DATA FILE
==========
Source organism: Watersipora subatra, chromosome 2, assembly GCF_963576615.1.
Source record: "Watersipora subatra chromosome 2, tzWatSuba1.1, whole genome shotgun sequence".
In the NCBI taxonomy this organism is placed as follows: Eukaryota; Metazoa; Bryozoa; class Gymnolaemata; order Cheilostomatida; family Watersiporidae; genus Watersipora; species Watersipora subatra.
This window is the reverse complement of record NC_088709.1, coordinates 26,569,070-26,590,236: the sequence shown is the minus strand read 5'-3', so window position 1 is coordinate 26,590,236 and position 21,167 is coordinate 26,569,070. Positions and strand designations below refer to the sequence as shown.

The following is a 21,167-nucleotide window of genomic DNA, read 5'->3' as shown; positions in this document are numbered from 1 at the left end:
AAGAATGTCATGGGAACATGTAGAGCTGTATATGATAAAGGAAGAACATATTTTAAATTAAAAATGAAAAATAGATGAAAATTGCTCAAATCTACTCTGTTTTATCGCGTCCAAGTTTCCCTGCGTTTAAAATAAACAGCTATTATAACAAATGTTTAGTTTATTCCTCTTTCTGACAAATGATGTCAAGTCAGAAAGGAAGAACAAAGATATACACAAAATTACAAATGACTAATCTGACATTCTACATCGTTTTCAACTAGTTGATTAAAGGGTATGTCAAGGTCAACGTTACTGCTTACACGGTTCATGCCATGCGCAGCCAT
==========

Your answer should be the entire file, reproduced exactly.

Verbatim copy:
Source organism: Watersipora subatra, chromosome 2, assembly GCF_963576615.1.
Source record: "Watersipora subatra chromosome 2, tzWatSuba1.1, whole genome shotgun sequence".
In the NCBI taxonomy this organism is placed as follows: Eukaryota; Metazoa; Bryozoa; class Gymnolaemata; order Cheilostomatida; family Watersiporidae; genus Watersipora; species Watersipora subatra.
This window is the reverse complement of record NC_088709.1, coordinates 26,569,070-26,590,236: the sequence shown is the minus strand read 5'-3', so window position 1 is coordinate 26,590,236 and position 21,167 is coordinate 26,569,070. Positions and strand designations below refer to the sequence as shown.

The following is a 21,167-nucleotide window of genomic DNA, read 5'->3' as shown; positions in this document are numbered from 1 at the left end:
AAGAATGTCATGGGAACATGTAGAGCTGTATATGATAAAGGAAGAACATATTTTAAATTAAAAATGAAAAATAGATGAAAATTGCTCAAATCTACTCTGTTTTATCGCGTCCAAGTTTCCCTGCGTTTAAAATAAACAGCTATTATAACAAATGTTTAGTTTATTCCTCTTTCTGACAAATGATGTCAAGTCAGAAAGGAAGAACAAAGATATACACAAAATTACAAATGACTAATCTGACATTCTACATCGTTTTCAACTAGTTGATTAAAGGGTATGTCAAGGTCAACGTTACTGCTTACACGGTTCATGCCATGCGCAGCCAT